Now that rival Intel has launched the first wave of its third-generation Core i-series processors (also known as Ivy Bridge), AMD is launching its own processor update. These new parts are the second generation of A-Series accelerated processing units, previously known by the code name Trinity.
Rather than CPU, or central processing unit, AMD these days uses the term APU, or accelerated processing unit, meaning that a CPU and discrete-level GPU are combined.
Named the A4, A6, A8, and A10, these new laptop processors claim to double the performance over the previous generation of AMD APU chips, and to offer up to 12 hours of battery life in laptops. They will be available in dual-core 17-watt and quad-core 25-watt and 35-watt versions.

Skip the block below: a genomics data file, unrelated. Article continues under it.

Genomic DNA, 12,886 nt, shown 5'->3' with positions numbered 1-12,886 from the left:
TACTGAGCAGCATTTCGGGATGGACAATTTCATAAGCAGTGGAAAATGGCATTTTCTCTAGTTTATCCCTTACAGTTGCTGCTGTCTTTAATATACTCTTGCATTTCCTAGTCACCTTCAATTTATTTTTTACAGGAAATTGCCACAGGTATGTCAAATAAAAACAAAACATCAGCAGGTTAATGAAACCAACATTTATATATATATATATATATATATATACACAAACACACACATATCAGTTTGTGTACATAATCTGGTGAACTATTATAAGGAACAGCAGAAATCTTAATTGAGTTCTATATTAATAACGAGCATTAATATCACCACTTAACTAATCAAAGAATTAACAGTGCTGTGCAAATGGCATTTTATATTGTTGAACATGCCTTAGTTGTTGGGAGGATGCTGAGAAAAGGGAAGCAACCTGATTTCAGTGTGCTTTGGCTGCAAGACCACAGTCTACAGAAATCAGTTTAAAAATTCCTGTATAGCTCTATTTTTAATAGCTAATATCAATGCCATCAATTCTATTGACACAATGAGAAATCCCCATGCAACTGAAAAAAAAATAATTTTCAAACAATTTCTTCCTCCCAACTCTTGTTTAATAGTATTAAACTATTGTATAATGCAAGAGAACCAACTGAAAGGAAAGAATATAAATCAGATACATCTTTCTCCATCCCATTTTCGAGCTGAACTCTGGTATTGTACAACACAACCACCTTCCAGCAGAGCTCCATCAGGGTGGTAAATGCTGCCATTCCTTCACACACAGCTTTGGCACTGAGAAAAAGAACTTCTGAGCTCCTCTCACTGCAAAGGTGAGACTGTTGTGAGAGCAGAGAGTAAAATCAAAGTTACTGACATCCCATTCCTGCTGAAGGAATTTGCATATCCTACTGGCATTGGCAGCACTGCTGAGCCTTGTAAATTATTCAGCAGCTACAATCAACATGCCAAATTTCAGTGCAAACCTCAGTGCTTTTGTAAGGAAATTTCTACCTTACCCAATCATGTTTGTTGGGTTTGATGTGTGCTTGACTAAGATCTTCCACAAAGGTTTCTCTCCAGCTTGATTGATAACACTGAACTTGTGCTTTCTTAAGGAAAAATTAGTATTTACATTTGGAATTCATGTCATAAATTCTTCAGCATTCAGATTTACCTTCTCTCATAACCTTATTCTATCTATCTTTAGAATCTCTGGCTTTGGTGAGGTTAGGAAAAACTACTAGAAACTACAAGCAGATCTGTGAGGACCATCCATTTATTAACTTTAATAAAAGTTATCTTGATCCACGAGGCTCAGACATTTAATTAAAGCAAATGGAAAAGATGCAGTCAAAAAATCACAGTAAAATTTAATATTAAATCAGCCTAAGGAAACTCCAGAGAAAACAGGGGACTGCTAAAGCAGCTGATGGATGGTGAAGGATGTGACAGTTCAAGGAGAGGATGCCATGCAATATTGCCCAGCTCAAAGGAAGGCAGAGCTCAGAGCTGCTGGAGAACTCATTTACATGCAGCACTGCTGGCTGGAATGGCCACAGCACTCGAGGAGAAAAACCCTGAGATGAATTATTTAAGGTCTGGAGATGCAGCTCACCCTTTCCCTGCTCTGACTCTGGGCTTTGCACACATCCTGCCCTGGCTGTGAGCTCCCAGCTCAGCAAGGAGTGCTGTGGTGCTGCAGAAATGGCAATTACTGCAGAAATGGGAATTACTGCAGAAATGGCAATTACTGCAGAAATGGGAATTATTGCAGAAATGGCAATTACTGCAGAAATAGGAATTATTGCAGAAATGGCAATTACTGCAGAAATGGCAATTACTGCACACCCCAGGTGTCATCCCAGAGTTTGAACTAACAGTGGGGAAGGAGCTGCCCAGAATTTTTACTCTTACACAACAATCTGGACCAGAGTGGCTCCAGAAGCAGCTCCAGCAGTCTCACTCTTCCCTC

The GPU part is based on AMD Radeon HD 7000 Series graphics cards, and supports DirectX 11. A dual graphics mode, when combined with a physically discrete graphics card, can boost power or save battery life as needed, similar to how Nvidia's Optimus technology combines discrete and integrated graphics.
AMD also works with software makers to create video and performance optimization plug-ins for Google Chrome, Firefox, Internet Explorer 9, VLC Media Player, Photoshop CS6, and other apps, and the company is pushing its APU platform as great for video playback, editing, and encoding.
The new laptop APUs are as follows (base clock speed/chip name/GPU):
2.3GHz A10-4600M, HD 7660G
- 1.9GHz A8-4500M, HD 7640G
- 2.7GHz A6-4400M, HD 7520G
2.0GHz A10-4655M, HD 7620G
- 2.1GHz A6-4455M, HD 7500G
AMD says companies including Acer, Asus, HP, Lenovo, Samsung, Sony, and Toshiba will have laptops based on these new parts, starting now. HP has previously announced ultrabook-like Sleekbooks that will have next-gen AMD parts.